Monthly Archives: January 2009

I keep hearing complaints that Apple’s restrictions on the App Store are too much – that Apple has not created a truly open marketplace.

As recently as last week, I heard a local iPhone developer here in Denver say, “Their restrictive SDK makes it harder to develop and their approval process requires developers to jump through way too many hoops”

He is right – and so what? Who really suffers in the end? Although Apple does not always get it right, they tend to think about the end user over the developer. A more restrictive platform creates obstacles for a reason. If the platform is totally open, developers will find it much easier to create applications that crash the phone, take up all the resources, forgo security best practices, or simply write software that malicious.

A great example of an open platform that developers love is Andriod. It is very open, and developer centric … and that also means it is easier to do very bad things. Case in point, recently published a story on an Android App that was adding adware and destroying the memory on their G1 phone…

…[MemoryUp] destroyed my memory card/system delete. Then my email was spammed. TMobile can’t stop you from downloading this! So don’t!” In fact, many note that their SD cards were wiped totally clean.

The only way consumers of the open platforms can be sure the application is safe is to wait for the community to self police (in other words, wait for someone else to find out there’s an issue with the app and then complain about it) — in contrast, Apple reviews every single application submitted to help weed out the really bad ones (although I’ll admit, holding out for months on “Pull My Finger” was a bad move)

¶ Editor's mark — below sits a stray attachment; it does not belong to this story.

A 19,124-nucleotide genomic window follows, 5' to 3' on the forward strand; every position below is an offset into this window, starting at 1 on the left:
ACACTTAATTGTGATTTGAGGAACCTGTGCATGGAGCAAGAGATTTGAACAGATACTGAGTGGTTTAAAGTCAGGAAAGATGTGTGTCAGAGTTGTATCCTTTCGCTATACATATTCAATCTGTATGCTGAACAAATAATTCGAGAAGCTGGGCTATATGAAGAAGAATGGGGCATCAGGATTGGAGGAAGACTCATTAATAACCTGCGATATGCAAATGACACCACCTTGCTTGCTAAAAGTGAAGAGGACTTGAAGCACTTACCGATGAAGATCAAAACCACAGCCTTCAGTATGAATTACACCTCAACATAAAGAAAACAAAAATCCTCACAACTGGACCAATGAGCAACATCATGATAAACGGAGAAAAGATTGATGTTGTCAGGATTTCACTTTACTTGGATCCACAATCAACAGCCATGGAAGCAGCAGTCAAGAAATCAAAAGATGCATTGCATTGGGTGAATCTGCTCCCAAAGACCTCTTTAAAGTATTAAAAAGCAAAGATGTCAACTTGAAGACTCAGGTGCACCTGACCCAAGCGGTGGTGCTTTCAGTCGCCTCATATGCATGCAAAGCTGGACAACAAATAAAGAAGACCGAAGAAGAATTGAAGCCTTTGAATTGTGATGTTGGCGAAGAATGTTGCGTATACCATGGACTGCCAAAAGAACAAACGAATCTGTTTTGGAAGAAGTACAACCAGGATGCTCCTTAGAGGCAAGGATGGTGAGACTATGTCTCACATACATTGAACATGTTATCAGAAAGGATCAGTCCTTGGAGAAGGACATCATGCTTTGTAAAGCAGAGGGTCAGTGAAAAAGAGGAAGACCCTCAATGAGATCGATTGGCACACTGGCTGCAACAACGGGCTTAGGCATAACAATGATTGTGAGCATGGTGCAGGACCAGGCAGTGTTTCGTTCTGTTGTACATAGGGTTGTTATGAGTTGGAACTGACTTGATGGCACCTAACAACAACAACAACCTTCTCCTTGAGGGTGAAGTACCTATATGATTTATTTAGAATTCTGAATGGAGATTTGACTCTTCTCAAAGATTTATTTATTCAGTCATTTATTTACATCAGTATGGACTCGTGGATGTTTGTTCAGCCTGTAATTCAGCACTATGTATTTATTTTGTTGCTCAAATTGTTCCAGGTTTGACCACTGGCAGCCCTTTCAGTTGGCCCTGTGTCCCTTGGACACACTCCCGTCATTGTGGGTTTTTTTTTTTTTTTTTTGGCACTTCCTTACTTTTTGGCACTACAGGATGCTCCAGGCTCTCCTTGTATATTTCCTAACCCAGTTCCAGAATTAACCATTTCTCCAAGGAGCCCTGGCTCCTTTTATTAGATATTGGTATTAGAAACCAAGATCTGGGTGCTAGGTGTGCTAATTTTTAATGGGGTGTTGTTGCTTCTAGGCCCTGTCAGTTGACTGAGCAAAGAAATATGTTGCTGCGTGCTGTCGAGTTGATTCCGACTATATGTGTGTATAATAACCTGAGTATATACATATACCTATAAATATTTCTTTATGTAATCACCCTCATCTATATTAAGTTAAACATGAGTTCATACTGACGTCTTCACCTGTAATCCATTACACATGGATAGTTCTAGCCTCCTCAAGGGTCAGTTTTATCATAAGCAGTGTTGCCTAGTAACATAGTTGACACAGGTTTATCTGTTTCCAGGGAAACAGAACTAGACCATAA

As developers, we may want to take a pause and contemplate if a more restrictive platform is actually better for the people we are developing for – even if we have to design and code with one hand tied behind our back…

Predictably Irrational: The Hidden Forces That Shape Our Decisions is a brilliant book – a must read for anyone trying to understand people’s decision making processes.

The book outline written by Bill Odom sold me (thanks for the referral sean) … a little excerpt:

The Power of Price
Why a 50-Cent Aspirin Can Do What A Penny Aspirin Can’t
The placebo effect is well-known and real. It’s not just a matter of fooling oneself; placebos can actually trigger endorphins and opiates and other biological reactions that actually change body and experience. What is interesting, however, is that price has an impact on efficacy.